String s1=new String("cow");
String s2=new String("cow");
As per my understanding, if we use ==, the control will check for references but not for objects. But why is that in the above example, s1==s2 is false, eventhough they have the same hashCode? Strings are immutable and when a new string is initialised, the control checks for the existing strings in the string pool and if it matches the existing one with the new one, then the control will assign the new variable to the existing string object. So I should get true when I use s1==s2 since their hashcodes are equal. But I am getting false.
Any explanation on this issue why we are getting false will be appreciated.
Two different objects can have the same hashcode. The hashCode() method is only required to guarantee that two objects that are equal will both return the same hashCode. It does not have to guarantee that two different objects return different hashcodes.
Moreover as per Strings immutability concept, first the control will check in the String pool in VM whether this string is there or not and if it is there, then the reference is pointed to the string obj. So now all the four references are pointing to the same obj(evident from their hashCodes)
I am still not clear with your argument. Can you please provide further explanation to this please....
Originally posted by Paul Sturrock:
Where did you get this definition from?
Probably from the Javadoc for the Object class
As much as is reasonably practical, the hashCode method defined by class Object does return distinct integers for distinct objects. (This is typically implemented by converting the internal address of the object into an integer, but this implementation technique is not required by the JavaTM programming language.)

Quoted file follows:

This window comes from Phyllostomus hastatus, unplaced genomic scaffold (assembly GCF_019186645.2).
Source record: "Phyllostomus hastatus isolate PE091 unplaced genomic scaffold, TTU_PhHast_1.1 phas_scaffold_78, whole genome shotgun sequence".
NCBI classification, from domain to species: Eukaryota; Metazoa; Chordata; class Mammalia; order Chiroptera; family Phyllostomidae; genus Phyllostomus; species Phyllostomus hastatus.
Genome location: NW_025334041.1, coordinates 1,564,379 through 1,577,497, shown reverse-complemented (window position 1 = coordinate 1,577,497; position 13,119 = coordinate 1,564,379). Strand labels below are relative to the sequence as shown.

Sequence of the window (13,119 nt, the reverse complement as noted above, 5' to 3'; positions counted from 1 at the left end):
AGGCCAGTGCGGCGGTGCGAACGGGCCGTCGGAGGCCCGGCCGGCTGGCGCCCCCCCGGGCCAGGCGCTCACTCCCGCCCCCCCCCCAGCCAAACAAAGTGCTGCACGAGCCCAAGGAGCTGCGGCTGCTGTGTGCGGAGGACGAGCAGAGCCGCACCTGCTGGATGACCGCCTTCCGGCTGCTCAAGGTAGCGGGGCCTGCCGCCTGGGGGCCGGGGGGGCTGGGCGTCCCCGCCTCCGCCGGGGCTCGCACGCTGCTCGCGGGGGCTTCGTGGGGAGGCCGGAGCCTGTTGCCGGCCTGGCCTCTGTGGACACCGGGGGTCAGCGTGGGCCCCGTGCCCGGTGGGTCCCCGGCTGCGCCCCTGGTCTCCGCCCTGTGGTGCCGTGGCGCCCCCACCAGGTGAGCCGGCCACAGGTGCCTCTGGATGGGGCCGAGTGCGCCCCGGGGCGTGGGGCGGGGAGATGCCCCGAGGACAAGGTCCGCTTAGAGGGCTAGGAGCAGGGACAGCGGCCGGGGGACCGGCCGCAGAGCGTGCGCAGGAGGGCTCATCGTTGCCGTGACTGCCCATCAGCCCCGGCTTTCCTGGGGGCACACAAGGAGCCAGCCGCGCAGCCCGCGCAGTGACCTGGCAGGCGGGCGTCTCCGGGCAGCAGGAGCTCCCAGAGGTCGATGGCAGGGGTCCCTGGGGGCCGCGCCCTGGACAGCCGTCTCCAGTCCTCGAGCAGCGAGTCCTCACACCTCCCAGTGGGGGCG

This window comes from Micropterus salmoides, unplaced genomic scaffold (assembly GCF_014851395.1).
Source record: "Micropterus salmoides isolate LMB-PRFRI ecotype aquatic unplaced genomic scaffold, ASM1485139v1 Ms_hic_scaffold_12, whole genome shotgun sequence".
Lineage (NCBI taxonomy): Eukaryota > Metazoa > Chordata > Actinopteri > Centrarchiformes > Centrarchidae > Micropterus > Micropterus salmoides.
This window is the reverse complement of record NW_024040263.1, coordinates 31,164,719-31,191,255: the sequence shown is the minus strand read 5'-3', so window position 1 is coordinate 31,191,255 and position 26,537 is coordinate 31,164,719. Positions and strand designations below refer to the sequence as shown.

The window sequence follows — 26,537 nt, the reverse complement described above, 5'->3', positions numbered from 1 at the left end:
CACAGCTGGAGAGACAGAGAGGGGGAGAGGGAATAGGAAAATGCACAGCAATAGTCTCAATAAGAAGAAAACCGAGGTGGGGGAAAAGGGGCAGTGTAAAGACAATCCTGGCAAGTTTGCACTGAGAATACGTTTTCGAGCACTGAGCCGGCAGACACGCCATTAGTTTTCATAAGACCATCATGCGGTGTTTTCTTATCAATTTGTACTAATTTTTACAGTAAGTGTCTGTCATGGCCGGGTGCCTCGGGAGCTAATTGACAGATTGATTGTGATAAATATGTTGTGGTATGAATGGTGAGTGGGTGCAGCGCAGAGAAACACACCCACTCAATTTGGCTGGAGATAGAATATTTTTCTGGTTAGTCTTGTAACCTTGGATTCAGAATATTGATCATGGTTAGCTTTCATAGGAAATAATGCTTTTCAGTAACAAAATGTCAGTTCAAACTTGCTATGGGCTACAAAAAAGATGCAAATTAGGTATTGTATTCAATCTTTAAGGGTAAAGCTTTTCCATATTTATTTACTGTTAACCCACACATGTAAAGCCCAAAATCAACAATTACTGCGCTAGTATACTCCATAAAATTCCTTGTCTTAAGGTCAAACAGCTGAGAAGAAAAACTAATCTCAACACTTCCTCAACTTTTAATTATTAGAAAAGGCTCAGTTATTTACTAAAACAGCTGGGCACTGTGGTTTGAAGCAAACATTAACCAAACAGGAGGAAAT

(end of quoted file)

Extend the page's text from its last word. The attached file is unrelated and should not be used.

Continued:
@OP - the hashCode method is overridden in the String class
The hash code for a String object is computed as
s*31^(n-1) + s*31^(n-2) + ... + s[n-1]
using int arithmetic, where s[i] is the ith character of the string, n is the length of the string, and ^ indicates exponentiation. (The hash value of the empty string is zero.)
I got the hashCode() definition from the following link...
So as per your explanation, hashCode() does not the exact memory address and memory address is involved in generating hashCode().
If we override equals() method, then why should we override the hashCode()?
Even if I don't override hashCode(), I will still get the output that I want from equals() overridden definition when comparing two objects. Is the overridden of hashCode() is done because of definition? and not for anything else(if two objects are equal, then their hashCode() must be equal)Please let me know.
public class equalst
public equalst(int a,String b)
public static void main(String args)
equalst t=new equalst(1,"xx");
equalst t1=new equalst(1,"xx");
public boolean equals(Object t1)
if ((this.a==t.a) && ((this.b).equals(t.b)))
The reason that Hashmaps call the hashCode method is that it is quicker to compare two ints than it is to compare two objects. So, if obj1.hashCode() != obj2.hashCode(), there is no need to call the equals method.